“I have always believed that he was an incorruptible public servant within a hopelessly corrupt system.”
We paid our respects to former President Noynoy Aquino who I myself have always believed was an incorruptible public servant within a hopelessly corrupt system. May he rest in peace.
Despite our harsh criticism of PNoy’s administration, his untimely demise touched a soft part in our heart. We lost a former chief executive who led the country in successful recovery from the difficult days of Gloria Arroyo’s regime.
We certainly do not wish to blacken his memory—but to say we must cast aside politics at this juncture with national elections just over 10 months away is simply false modesty.
Ironically, some opposition camps themselves hope this period of mourning gives them a silver lining to unite and a rallying point for their fragmented factions.
They believe this can be the catalyst in “awakening the people from the hypnotic spell of President Duterte” who continues to enjoy unprecedented popularity.
PNoy’s death can only crystallize issues of leadership, as the nation continues to struggle amid a worsening COVID pandemic.
Some controversies that have affected the nation crop up such as PNoy’s Dengvaxia debacle which is now blamed for the widespread vaccination scare.
There are claims that at least 160 school children died allegedly from side effects of untried dengue vaccine Dengvaxia, the procurement of which was railroaded shortly before 2016 elections, and then administered to thousands of pupils in public schools nationwide.
We must recognize that PNoy, like any other head of state, had both failures and successes. No leader is perfect.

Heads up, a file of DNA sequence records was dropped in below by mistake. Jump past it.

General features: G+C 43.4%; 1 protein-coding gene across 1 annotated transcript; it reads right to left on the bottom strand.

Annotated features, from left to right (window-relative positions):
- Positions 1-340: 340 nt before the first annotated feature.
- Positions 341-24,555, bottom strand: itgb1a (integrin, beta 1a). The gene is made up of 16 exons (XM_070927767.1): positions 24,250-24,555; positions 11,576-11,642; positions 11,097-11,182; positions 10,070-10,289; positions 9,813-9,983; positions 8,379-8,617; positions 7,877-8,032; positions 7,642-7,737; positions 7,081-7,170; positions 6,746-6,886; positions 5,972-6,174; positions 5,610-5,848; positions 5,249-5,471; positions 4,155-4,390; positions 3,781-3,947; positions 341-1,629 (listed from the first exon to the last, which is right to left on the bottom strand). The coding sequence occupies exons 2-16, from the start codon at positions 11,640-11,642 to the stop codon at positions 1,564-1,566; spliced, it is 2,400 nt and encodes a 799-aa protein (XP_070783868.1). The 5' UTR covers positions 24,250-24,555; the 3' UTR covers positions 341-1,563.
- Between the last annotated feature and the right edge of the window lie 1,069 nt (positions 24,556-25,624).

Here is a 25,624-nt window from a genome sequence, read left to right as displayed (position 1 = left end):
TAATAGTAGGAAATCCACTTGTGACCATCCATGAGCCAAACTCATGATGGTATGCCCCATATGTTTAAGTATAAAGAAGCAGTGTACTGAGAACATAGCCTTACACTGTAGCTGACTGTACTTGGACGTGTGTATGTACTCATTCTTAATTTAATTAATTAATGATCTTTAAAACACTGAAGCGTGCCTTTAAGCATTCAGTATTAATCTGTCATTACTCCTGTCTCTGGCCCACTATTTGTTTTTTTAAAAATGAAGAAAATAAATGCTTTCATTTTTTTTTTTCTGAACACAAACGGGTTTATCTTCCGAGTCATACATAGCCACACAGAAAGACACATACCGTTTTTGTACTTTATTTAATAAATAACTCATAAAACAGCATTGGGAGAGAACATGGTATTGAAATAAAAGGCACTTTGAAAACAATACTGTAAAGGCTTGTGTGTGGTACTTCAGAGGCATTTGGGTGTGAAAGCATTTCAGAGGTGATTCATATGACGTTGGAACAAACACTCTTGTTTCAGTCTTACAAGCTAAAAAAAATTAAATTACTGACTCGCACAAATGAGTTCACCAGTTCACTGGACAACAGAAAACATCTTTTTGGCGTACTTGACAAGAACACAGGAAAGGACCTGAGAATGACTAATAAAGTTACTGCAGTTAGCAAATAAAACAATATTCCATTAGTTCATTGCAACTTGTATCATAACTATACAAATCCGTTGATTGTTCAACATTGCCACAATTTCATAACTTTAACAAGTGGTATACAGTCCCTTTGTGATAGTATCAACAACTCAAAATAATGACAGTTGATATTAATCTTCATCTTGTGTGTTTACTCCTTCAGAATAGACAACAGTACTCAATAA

Some political pundits said the overwhelming sympathy for PNoy may have levelled the playing field for the May 9, 2022 polls.
The Opposition looks to draw comparison and the stark contrast between PNoy and President Duterte, thinking that discrediting the latter would discredit his chosen successor.
One opposition lawyer said that what the country needs is another PNoy-like President to revive the momentum of the country’s economic development.
Unfortunately, PNoy has died and there appears none like him among his followers who possess the late President’s integrity and leadership qualities.
They can no longer duplicate the scenario when the Opposition practically took to stage PNoy’s campaign atop Tita Cory’s tomb to trounce Gloria Arroyo’s anointed candidate in the 2010 elections.
The bottom line is that PNoy has passed and has nothing to do with politics already. Let him rest in peace.
We may not set aside politics nowadays but, first, we must win as one people against the devastating plague of COVID-19.